Phil Fulmer might have the toughest task he's faced in his 14-year stint as head coach of Tennessee. The Volunteers are not use to being under .500 at this point of the season and could sink further below that level with a trip to eighth-ranked Notre Dame set for this weekend.
"As I said yesterday with coach (Randy) Sanders stepping aside, there is no one person at fault for all this, and it very much has to start with me," Fulmer said. "I've never been one to shirk that responsibility. (These are) tough times. When you have those things, those are when the when the greatest lessons are learned, and I think we're certainly going through that right now. Would we like have to have those few plays back to make again? Certainly, we would. Then we wouldn't be going through all this turmoil. But that's not life."
The offense has been the main culprit for the Volunteer slide this season. A dominating defense that is ranked 12th nationally has got no support from the other side of the ball. Tennessee is averaging only 16 points per games and is 99th in total offense. They are 98th in rushing and 79th in passing. These numbers are not what the Volunteer offense is accustomed to accumulating.
A closer look at their losses might explain these lagging numbers. Tennessee has lost to Florida, Georgia, Alabama and South Carolina. The Volunteers have not been going up against chop liver. Those first three teams are all ranked in the top 13 in the Associated Press Poll but more importantly, all ranked in the top 8 nationally in total defense. A few breaks here and there and Tennessee could be looking at 6-1.
The loss last week, though, to South Carolina was the killer. Everybody knows the history between Fulmer and his long-time nemesis, Steve Spurrier, who now roams the sidelines for the Gamecocks. Spurrier going into Knoxville and adding injury to insult by beating the Volunteers marks the low point in the Tennessee season. They must now try to regroup on the road against a resurgent Notre Dame team.
"We will do all that we possibly can to win these next four games, starting with Notre Dame," Fulmer said. "The bottom line of it is we've got to make some plays. We've got to make some plays that help us win the ballgame. Notre Dame is a very fine football team. When you watch them on tape you have to admire what they've done."
The Irish offense will no doubt face their toughest test on defense with a Volunteer group that knows how to get after the quarterback. Tennessee's front seven already has 19 sacks and 30 quarterback hurries on the season. The team has notched 53 tackles for loss, including 10 last week in their loss to South Carolina. One important point: All-American defensive back candidate Jason Allen was lost for the season with a hip injury sustained during the Georgia game. 5-9 sophomore Inquoris Johnson has replaced Allen at the right cornerback position and figures to challenged this weekend against Notre Dame's Jeff Samardzija and Maurice Stovall, both tall targets.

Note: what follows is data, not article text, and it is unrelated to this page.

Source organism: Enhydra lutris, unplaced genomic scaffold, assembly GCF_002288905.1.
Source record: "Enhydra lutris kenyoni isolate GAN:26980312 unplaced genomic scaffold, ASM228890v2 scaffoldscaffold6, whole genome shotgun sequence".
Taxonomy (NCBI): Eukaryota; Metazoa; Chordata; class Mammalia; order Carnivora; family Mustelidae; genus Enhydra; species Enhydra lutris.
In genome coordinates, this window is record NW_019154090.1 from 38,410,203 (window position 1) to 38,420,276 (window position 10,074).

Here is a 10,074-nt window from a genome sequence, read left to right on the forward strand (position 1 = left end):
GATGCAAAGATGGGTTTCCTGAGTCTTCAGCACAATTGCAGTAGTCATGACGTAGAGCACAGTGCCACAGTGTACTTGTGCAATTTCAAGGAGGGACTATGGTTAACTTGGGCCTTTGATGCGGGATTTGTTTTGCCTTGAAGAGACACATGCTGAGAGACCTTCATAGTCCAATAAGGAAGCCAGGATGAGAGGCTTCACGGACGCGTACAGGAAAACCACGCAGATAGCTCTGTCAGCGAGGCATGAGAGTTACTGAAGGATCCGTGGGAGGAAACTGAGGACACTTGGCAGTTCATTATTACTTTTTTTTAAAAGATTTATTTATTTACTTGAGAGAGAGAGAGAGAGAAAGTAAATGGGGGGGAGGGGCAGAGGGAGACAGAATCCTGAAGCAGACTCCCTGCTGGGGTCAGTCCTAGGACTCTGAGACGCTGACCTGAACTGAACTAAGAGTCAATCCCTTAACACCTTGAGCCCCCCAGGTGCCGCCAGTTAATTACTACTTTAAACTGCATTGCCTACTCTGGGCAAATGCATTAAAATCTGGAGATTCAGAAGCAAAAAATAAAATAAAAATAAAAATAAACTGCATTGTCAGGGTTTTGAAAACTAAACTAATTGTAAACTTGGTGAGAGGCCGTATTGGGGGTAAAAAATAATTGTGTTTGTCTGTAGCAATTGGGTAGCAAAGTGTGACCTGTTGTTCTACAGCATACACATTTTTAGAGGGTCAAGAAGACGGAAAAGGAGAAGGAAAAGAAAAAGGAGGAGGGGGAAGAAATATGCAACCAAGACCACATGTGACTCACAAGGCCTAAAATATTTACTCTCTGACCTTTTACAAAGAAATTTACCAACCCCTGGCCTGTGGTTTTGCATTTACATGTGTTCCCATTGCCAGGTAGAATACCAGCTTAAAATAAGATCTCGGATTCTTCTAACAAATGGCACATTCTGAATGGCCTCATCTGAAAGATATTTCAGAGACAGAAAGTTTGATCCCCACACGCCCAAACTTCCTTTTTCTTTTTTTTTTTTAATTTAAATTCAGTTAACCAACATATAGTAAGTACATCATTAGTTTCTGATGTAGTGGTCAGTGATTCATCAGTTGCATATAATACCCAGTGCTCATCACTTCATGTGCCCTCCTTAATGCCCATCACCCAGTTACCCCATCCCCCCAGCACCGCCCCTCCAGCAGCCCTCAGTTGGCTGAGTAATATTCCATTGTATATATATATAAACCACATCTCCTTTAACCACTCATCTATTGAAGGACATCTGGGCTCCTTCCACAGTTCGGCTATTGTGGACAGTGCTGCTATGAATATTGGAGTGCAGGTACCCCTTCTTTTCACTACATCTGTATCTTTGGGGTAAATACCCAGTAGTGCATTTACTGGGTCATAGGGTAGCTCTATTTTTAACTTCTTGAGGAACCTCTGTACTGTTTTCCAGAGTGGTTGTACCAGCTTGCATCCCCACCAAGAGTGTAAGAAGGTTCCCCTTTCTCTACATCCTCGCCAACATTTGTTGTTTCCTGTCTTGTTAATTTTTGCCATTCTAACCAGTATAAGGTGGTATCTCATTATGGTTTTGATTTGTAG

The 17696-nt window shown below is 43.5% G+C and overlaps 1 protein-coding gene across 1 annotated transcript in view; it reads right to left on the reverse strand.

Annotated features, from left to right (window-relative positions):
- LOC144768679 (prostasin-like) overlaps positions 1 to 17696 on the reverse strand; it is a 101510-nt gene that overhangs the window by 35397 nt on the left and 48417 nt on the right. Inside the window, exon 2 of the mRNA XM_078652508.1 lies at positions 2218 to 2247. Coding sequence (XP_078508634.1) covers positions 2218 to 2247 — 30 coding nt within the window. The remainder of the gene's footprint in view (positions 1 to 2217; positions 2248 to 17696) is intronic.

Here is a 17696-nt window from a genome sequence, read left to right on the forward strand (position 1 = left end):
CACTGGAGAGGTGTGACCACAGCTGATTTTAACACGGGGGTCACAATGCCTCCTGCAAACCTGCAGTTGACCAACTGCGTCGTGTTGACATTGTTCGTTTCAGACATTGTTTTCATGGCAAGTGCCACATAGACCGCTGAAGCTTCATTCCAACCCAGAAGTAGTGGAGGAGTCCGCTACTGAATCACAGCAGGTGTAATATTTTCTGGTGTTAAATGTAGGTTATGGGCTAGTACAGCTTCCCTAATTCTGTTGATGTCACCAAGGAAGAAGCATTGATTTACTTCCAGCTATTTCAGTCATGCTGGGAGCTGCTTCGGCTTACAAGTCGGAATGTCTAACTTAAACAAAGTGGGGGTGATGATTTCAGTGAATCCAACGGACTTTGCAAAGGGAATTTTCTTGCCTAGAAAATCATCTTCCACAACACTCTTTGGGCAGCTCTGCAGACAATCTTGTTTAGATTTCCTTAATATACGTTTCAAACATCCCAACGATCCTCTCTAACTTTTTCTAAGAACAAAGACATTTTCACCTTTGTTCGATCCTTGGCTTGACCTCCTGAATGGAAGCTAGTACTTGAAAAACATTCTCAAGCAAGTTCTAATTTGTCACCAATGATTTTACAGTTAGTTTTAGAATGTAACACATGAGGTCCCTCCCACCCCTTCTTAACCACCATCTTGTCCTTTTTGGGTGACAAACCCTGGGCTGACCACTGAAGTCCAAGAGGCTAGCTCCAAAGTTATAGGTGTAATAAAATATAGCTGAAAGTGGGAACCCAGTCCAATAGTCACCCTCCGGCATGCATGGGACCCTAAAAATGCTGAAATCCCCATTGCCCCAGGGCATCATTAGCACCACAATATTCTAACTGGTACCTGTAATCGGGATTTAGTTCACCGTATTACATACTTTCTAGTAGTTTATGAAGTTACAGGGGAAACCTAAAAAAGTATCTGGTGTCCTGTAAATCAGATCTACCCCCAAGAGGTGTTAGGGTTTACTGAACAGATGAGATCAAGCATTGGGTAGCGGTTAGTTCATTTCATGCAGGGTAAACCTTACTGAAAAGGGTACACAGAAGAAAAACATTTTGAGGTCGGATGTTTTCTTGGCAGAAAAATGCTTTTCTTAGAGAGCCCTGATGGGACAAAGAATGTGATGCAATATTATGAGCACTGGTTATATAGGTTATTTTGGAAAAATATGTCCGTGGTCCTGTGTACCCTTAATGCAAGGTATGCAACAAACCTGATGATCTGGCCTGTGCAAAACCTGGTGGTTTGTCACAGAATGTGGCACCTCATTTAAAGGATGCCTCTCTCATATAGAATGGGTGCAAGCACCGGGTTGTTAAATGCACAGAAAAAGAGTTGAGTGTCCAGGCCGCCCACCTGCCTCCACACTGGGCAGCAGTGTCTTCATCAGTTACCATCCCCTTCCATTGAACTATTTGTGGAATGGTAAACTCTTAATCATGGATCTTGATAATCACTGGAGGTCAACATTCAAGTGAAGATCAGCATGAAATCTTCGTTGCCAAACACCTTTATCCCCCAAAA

"Notre Dame has two 6-5 receivers that are good players," Fulmer said. "We'll go back to school and get our scout-team guys out there who are taller guys and make sure that (our defensive players) get a look what they'll be facing."
As stated above, the defense is the strength of this team. One of the uncertainties of the squad is the quarterback position. Sophomore Erik Ainge and Rick Clausen both have been unable to distinguish themselves as Tennessee's starting quarterback. Fulmer has had to play musical chairs at this position. Clausen has seen the majority of action this year, completing 59 percent of his passes for only three touchdowns and four interceptions. Ainge has a dismal 41 percent completion rate and has not justified the hype coming out of high school. Notre Dame head coach Charlie Weis has to prepare his team for seeing both quarterbacks at some point of the game.
"Not having a lefty quarterback in practice, that is a little bit of a problem because obviously there are plays designed for a righty quarterback and lefty quarterback that are different than just your regular drop back passes," Weis said. "You're counting on your scout team guys to do a good job. Our coaching staff really tries to identify, here are the Clausen plays, here are the Ainge plays, or here are the plays that they'd call regardless of whether it was Clausen or Ainge. It forces you to break down Tennessee a little bit different because there are certain things that each one of those does better than the other."
Tennessee can make a bad season good on Saturday with a victory. A road win against a top-10 opponent can make Volunteer fans forget the close losses and bad breaks for a week. The pressure is on but Fulmer knows that a great effort from his players can make all the difference in changing the momentum of the season.
"Have we played our best football of the season yet?" Fulmer asked. "No. I don't think that we have. If we put all the pieces together and play really well, we'd certainly hope to go into Notre Dame and turn this thing around that's going on with our team right now."